The presidential campaign of former Vice President Joe BidenJoe BidenMadame Tussauds unveils new Biden and Harris figures US raises concerns about Russian troop movements to Belarus Putin tests a model for invading Ukraine, outwitting Biden's diplomats MORE announced Friday that it had filled the positions of chief information security officer (CISO) and chief technology officer (CTO) in order to address potential cybersecurity threats to the campaign.
The campaign hired Chris DeRusha to serve as CISO and Jacky Chang as CTO. DeRusha previously served as chief security officer for the state of Michigan, and previously served in the White House and the Department of Homeland Security, along with leading Ford Motor Company’s enterprise vulnerability management program.
Chang is taking unpaid leave to join the campaign from her role as senior technologist at Schmidt Futures. Chang previously worked as a senior engineer on the 2016 presidential campaign of former secretary of State Hillary ClintonHillary Diane Rodham ClintonThe Hill's Morning Report - Presented by Facebook - Democrats see victory in a voting rights defeat Left laughs off floated changes to 2024 ticket A year into his presidency, Biden is polling at an all-time low MORE, and is a former member of the Democratic National Committee’s (DNC) voter protection team during the 2018 midterm elections.
"Biden for President takes cybersecurity seriously and is proud to have hired high quality personnel with a diverse breadth of experience, knowledge, and expertise to ensure our campaign remains secure,” a Biden campaign spokesperson told The Hill.
“Jacky and Chris will be central to strengthening the infrastructure we've built to mitigate cyber threats, bolster our voter protection efforts, and enhance the overall efficiency and security of the entire campaign."
The news was first reported by The Washington Post, which noted that the Biden campaign is still looking to hire a senior cloud security architect and a senior cyber incident response analyst.
Cybersecurity has become an increasing priority for campaigns following the hacking efforts against top officials on the 2016 Clinton presidential campaign. Former special counsel Robert MuellerRobert (Bob) MuellerAn unquestioning press promotes Rep. Adam Schiff's book based on Russia fiction Senate Democrats urge Garland not to fight court order to release Trump obstruction memo Why a special counsel is guaranteed if Biden chooses Yates, Cuomo or Jones as AG MORE indicted a dozen Russian agents in 2018 for hacking into email accounts of senior Clinton campaign staffers and DNC networks, with Russian agents also targeting election infrastructure and launching a disinformation campaign on social media.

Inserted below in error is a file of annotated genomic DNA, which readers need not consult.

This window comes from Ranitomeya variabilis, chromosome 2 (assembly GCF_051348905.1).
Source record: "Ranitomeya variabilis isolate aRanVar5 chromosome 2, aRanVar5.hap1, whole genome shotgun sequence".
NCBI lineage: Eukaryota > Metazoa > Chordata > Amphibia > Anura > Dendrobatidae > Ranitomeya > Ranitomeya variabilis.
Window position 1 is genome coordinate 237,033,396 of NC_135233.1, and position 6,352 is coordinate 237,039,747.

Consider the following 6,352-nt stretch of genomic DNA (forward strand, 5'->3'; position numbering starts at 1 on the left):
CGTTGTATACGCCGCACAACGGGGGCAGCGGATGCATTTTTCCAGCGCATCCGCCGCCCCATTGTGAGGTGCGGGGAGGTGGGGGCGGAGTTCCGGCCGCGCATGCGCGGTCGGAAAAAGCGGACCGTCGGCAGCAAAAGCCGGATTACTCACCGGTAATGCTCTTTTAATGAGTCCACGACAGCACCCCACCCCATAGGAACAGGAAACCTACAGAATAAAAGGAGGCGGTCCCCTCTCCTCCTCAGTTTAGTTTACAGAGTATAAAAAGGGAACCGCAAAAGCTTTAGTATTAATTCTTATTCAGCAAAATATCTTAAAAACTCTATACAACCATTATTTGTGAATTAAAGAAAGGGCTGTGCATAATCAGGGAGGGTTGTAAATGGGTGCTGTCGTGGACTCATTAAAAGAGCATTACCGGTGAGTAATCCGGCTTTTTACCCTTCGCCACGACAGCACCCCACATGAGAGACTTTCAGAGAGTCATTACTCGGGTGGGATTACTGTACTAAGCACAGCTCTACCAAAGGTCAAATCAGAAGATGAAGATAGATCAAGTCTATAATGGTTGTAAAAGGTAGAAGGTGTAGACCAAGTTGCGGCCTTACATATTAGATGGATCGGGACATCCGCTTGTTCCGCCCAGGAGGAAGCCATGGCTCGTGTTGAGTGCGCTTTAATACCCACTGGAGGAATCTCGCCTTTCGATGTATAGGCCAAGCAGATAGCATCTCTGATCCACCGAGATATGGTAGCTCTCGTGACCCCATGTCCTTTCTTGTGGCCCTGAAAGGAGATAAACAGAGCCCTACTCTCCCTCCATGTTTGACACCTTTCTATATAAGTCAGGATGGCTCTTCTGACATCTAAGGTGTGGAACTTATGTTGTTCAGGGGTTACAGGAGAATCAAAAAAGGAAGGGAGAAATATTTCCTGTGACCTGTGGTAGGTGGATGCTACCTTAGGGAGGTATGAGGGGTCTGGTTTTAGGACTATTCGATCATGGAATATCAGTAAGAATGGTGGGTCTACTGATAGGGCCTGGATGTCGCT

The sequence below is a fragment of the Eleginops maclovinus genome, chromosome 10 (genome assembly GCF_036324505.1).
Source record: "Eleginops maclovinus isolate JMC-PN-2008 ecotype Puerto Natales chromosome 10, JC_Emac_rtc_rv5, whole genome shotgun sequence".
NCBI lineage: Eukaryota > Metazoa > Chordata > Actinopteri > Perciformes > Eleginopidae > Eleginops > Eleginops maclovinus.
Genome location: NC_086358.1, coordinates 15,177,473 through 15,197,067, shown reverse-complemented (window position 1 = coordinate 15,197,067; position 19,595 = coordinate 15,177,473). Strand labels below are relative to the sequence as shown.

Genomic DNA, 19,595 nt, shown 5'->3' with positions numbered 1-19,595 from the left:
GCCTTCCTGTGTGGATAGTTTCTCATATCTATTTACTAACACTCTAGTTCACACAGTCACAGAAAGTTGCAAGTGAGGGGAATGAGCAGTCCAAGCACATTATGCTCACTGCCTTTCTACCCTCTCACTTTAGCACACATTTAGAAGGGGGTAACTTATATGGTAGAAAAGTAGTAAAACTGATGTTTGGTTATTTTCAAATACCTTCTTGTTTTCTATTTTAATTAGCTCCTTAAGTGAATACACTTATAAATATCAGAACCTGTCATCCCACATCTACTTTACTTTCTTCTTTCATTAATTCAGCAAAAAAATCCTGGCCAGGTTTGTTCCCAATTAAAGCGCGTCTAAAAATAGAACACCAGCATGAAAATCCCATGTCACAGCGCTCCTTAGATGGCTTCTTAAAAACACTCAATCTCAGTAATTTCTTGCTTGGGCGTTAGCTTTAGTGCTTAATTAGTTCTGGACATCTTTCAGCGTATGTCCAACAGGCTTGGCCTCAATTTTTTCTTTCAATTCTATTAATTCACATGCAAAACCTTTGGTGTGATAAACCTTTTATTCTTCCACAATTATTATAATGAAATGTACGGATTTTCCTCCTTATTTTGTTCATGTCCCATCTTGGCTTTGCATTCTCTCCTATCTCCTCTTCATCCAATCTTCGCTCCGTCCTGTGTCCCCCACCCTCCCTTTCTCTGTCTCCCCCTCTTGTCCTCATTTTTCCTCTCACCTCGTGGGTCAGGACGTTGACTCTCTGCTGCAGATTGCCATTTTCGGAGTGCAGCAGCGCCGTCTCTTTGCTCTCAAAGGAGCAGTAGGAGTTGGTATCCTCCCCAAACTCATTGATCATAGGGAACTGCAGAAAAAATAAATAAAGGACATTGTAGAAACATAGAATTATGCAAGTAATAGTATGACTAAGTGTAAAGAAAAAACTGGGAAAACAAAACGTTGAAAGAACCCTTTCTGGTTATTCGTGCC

The Biden campaign has already been targeted by foreign malicious groups. A top Google threat researcher announced last month that his team had found evidence of Chinese hackers targeting Biden campaign staff, and of Iranian hackers targeting staff on the reelection campaign of President TrumpDonald TrumpTrump lawyers to Supreme Court: Jan. 6 committee 'will not be harmed by delay' Two House Democrats announce they won't seek reelection DiCaprio on climate change: 'Vote for people that are sane' MORE.
A spokesperson for the Trump campaign told The Hill that “we don’t discuss our cybersecurity efforts, but we take it seriously,” confirming that the campaign has “staff that handles those responsibilities.”
Former South Bend, Ind., Mayor Pete ButtigiegPete ButtigiegAT&T, Verizon to delay 5G rollout near certain airports Top Democrats call on AT&T and Verizon to delay 5G rollouts near airports Hillicon Valley — Airlines issue warning about 5G service MORE made waves last year by being the first of the Democratic presidential candidates to hire a CISO for his campaign.
Mick Baccio, the former Buttigieg campaign CISO, said in a statement on Friday that the Biden campaign’s decision was a “major step in the right direction.”
“As security continues to become a paramount issue throughout the election cycle, every political campaign needs a CISO — this a major step in the right direction,” Baccio, who currently serves as a security adviser at Splunk, said in a statement. “This isn't Chris' first rodeo — he's incredibly sharp, and knows where to focus. I applaud the Biden campaign for hiring him and hope to see this as the new normal for campaigns across party lines.”